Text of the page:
Supermarket chains are exploiting the new regulations barring merchants from posting retail prices in denominations smaller than any coin in circulation. Not only have they rounded up their prices but raised them, often by several percent, a survey by TheMarker has found.
- Israel lowers dairy prices, threatening industry upheaval
- Tnuva white cheese, sweet cream to be price-controlled
- Only competition can curb predatory market power, Israeli reforms prove
- Want cheaper Israeli food? Best buy it in the United States
The new directive by Israel’s Consumer Protection and Fair Trade Authority, which wentinto effect January 1, puts an end to a favorite practice of retailers: setting prices that end with 99 agorot, then rounding up to the closest shekel figure in the absence of any one-agorot coins. The authority sent warnings out two months again informing retailers that they could not advertise prices that were impossible to pay to make their goods appear cheaper. (Israel no longer has one or five-agorot coins in circulation.)
But a look at the website of organic grocery chain Eden Teva Market found that prices had risen on 89% of its products, and the mark-up was not just a matter of rounding up. For example, the price of 5% salty curd cheese (bulgarit) was raised from 19.89 shekels to 21.20, a 7% increase.
At Super-Sol, Israel’s biggest food retail chain, the prices for 65% of products that had to be adjusted to comply with the new directive were marked up. For example, Olivia’s Shakshuka Sauce now costs 13.70 shekels instead of the previous 11.89 shekels, a 15% increase.
The chain that raised its prices the least was Mega, where only 43% of the products with adjusted prices had increases beyond rounding up, but the phenomenon was still evident. For example, a package of mozzarella cheese now costs 28.80 shekels instead of 27.69 shekels, a 4% increase.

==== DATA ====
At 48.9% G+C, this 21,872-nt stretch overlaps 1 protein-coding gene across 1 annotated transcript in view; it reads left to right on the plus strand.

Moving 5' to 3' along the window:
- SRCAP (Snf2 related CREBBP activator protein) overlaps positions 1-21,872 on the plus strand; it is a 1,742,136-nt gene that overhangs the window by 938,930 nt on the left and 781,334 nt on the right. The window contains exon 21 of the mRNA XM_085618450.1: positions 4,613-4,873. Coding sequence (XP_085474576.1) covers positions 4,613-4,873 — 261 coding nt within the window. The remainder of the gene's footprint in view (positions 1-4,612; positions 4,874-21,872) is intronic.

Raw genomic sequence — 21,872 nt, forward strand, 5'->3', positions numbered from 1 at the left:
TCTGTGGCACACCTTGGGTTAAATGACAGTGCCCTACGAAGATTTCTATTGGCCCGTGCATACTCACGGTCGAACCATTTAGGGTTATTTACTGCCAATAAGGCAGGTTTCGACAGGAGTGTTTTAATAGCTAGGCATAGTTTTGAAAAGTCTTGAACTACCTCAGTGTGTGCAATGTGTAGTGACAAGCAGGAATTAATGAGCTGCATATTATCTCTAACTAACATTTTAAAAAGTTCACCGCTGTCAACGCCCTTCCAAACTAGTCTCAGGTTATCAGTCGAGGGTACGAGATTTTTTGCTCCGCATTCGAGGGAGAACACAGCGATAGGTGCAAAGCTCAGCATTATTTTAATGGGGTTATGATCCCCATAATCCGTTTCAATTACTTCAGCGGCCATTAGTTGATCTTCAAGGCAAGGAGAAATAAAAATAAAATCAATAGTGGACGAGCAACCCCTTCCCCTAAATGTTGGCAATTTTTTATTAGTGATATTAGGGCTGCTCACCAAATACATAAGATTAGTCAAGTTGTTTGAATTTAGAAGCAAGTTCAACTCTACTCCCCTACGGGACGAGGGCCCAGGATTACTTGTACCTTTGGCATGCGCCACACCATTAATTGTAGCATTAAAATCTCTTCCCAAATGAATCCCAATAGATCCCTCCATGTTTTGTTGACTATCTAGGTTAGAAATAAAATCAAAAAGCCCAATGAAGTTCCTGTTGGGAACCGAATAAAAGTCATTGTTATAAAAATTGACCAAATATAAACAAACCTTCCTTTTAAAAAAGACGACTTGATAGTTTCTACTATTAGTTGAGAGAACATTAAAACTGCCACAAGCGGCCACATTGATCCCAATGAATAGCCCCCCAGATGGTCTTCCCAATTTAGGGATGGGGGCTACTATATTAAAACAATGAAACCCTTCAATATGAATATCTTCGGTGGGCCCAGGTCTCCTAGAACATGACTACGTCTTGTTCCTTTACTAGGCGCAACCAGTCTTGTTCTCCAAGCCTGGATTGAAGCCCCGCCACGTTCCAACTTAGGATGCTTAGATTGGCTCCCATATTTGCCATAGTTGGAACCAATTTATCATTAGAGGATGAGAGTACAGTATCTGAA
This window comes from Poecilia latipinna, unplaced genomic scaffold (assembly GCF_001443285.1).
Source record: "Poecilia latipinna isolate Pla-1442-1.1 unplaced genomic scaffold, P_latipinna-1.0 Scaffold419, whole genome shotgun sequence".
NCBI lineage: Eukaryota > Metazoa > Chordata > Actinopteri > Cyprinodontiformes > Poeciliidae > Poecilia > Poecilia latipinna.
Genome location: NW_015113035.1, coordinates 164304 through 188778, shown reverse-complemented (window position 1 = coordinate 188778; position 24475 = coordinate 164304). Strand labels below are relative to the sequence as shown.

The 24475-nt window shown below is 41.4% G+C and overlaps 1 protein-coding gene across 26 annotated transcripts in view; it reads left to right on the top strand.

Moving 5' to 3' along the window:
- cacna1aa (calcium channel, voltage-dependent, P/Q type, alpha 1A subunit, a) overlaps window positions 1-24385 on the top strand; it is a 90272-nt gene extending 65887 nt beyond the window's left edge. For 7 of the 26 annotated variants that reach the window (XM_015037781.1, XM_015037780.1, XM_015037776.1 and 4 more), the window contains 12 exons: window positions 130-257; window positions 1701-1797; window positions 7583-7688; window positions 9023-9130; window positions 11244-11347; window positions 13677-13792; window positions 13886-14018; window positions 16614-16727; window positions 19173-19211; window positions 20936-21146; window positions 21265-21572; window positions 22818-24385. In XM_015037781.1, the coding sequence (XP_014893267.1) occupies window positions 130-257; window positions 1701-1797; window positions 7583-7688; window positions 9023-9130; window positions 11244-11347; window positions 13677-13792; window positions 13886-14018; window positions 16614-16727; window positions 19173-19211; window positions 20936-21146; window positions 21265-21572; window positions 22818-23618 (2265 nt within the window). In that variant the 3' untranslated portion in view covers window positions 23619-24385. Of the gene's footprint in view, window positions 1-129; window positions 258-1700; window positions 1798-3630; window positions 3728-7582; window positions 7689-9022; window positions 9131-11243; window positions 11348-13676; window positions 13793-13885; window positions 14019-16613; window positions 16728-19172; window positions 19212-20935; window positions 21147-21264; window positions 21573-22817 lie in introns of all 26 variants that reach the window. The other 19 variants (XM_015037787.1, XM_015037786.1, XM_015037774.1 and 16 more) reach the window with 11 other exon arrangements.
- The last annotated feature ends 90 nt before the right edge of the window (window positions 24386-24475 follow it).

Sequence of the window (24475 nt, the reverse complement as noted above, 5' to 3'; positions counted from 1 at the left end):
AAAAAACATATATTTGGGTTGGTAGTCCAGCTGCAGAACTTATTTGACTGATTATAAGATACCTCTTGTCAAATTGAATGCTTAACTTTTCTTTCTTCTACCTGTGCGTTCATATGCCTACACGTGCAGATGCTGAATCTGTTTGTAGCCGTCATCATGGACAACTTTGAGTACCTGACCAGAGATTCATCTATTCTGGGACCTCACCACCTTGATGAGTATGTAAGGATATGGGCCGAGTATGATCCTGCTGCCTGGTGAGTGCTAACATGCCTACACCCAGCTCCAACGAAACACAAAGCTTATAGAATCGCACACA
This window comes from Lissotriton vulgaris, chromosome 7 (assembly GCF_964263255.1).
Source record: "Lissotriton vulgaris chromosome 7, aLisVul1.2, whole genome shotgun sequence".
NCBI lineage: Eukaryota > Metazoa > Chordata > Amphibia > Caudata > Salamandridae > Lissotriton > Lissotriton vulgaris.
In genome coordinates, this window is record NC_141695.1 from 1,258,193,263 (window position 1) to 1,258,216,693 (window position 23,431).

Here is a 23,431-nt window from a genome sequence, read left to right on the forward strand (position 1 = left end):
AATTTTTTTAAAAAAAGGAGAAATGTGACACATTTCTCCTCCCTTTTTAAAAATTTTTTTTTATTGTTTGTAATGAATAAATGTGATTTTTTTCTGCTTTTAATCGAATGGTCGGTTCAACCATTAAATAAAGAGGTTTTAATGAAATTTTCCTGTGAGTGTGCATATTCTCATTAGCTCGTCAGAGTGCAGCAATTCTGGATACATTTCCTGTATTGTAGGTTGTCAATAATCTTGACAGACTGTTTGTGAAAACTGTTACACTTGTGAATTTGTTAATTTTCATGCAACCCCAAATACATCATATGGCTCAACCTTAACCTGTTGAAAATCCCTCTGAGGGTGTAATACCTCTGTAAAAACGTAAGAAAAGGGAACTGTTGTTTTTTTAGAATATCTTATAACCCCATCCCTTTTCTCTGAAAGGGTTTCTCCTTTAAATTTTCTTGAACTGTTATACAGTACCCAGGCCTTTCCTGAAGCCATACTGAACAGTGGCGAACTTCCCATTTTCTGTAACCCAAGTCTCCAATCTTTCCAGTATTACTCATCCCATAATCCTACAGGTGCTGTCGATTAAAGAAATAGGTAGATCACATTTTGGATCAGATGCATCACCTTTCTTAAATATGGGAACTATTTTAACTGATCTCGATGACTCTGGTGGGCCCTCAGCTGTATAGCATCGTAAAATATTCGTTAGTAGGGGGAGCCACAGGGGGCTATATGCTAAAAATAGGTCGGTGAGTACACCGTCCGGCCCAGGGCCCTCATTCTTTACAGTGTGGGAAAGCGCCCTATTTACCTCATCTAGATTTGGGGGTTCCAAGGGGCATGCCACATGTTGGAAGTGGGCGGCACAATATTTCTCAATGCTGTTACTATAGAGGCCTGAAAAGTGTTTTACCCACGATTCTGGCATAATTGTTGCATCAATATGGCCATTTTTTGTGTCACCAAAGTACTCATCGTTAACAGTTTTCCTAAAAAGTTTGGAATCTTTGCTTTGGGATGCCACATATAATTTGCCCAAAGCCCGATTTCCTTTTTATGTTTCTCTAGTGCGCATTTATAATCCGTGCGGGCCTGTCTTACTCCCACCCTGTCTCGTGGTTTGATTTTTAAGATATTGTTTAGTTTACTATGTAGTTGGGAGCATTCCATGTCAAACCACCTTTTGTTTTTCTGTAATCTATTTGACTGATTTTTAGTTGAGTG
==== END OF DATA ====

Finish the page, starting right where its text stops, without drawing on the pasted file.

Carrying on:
The regulations that were set after the one- and five-agorot coins were phased out of circulation call for prices on goods to be rounded down if they ended with one to four agorot, and rounded up if they ended with five through nine. Excluded from the authority’s directive were utilities and other services whose prices are set by meter, or products whose prices are controlled by the government.
Until the new directive went into effect, the pricing of goods with nine agorot was relatively widespread, according to a survey by the Israel Consumer Council conducted in October. Of the 40 basic supermarket products examined, 59% had prices that ended with nine agorot and 41.7% had prices that ended with 99. Only 2.1% ended with zero. The survey also found that the supermarket chains which used prices that ended with nine agorot the most were Yenot Bitan and Makhsanei Shuk.
However, one area in which prices should drop is dairy products, with Tnuva, Israel’s biggest maker of dairy products, announcing Thursday that it would voluntarily cut prices by between 10% and 20% for additional products beyond 5%-fat white cheese and 38%-fat sweet cream.
The two products were placed under price controls earlier this week by the government, slashing prices 20%. Most of the additional products that will see price cuts are white cheese and cream products not subject to controls.
Tara Dairy, the No. 3 producer, also said it would be issuing a product price list in the coming days that would include lower prices for its dairy products. Strauss Israel said it would cut prices for white cheese of all sizes and fat contents by 20%.